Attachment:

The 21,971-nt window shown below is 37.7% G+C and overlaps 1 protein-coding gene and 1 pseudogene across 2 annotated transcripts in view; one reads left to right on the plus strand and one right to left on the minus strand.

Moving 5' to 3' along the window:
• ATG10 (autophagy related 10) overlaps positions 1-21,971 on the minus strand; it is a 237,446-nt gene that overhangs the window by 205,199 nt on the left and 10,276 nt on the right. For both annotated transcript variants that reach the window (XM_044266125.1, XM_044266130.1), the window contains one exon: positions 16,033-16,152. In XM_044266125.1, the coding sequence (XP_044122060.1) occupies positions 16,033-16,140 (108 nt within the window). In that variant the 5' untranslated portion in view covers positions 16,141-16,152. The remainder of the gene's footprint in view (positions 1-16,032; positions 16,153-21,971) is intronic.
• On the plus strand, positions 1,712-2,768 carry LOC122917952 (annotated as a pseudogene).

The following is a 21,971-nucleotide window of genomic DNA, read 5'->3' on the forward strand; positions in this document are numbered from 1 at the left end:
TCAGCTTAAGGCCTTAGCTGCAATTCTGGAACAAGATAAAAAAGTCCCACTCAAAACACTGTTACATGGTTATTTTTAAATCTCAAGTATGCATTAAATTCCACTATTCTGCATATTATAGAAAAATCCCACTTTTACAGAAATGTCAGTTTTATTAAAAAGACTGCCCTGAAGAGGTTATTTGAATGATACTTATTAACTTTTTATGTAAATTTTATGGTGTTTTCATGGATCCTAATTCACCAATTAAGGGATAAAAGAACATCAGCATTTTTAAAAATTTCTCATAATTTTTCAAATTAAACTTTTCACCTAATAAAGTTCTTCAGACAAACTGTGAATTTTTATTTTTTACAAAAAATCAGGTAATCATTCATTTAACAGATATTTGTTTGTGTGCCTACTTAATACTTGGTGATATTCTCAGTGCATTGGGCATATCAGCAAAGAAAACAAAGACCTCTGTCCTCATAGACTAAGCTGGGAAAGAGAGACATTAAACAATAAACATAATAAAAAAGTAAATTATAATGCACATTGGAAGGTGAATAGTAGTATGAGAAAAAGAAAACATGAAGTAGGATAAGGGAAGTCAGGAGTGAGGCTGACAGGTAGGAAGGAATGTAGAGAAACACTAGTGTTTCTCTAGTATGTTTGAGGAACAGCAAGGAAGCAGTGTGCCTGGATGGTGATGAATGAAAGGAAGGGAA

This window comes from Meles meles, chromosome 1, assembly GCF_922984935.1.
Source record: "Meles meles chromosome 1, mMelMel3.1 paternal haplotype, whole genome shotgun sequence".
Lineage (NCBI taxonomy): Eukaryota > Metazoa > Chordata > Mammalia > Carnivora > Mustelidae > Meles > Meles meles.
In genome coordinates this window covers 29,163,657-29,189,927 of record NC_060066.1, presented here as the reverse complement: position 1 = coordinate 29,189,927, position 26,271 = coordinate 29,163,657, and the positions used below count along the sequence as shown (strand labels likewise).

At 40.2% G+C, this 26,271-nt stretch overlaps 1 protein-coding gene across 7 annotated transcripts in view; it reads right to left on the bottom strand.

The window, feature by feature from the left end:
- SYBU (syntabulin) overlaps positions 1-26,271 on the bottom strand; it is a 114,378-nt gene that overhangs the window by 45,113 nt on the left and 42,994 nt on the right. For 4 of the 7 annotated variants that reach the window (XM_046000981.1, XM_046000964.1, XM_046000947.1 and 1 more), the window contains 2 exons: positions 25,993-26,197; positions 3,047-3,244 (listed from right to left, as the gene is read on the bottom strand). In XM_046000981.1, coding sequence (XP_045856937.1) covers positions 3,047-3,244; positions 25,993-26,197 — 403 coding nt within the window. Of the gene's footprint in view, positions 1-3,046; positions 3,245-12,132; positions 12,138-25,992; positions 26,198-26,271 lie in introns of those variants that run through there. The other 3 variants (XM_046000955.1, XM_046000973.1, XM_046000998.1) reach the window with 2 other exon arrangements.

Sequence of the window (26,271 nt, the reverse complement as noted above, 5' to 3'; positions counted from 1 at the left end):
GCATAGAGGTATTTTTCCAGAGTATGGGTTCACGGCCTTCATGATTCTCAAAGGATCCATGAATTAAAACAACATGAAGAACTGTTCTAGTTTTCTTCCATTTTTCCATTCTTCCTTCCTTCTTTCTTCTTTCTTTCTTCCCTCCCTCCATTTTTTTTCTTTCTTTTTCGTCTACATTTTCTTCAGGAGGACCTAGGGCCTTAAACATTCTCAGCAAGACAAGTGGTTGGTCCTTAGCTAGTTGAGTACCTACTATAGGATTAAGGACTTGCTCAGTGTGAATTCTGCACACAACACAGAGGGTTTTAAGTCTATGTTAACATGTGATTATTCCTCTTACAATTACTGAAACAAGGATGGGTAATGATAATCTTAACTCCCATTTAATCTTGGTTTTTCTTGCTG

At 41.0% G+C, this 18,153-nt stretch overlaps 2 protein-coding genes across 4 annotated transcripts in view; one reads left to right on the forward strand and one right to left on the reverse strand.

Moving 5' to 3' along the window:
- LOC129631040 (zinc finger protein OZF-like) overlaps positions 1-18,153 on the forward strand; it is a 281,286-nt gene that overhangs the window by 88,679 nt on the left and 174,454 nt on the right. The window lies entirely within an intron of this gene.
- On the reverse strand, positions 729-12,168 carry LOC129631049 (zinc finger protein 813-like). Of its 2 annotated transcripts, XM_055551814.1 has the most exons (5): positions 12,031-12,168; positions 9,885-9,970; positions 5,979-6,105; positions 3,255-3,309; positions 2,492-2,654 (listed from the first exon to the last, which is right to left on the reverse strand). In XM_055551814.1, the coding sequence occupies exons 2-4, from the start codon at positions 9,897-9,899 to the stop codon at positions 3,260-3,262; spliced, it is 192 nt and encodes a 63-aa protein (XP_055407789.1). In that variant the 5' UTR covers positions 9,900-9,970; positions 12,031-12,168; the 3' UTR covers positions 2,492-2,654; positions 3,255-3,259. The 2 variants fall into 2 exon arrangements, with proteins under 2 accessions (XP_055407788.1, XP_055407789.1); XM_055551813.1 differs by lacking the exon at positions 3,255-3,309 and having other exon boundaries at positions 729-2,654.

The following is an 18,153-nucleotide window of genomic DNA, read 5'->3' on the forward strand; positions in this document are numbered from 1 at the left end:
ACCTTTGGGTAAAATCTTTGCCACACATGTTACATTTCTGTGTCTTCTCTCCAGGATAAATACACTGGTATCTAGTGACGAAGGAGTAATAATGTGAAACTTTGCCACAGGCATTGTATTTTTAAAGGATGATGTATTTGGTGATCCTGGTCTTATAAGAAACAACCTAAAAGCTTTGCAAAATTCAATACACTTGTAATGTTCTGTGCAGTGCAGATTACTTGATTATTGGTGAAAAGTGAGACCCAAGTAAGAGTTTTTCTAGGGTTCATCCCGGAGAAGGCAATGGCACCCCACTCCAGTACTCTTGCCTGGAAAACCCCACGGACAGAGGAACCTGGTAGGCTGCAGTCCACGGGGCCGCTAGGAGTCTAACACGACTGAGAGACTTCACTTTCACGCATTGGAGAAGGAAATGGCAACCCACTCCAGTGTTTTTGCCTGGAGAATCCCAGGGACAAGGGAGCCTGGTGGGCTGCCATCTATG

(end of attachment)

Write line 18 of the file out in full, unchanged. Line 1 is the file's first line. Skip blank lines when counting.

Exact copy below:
- LOC129631040 (zinc finger protein OZF-like) overlaps positions 1-18,153 on the forward strand; it is a 281,286-nt gene that overhangs the window by 88,679 nt on the left and 174,454 nt on the right. The window lies entirely within an intron of this gene.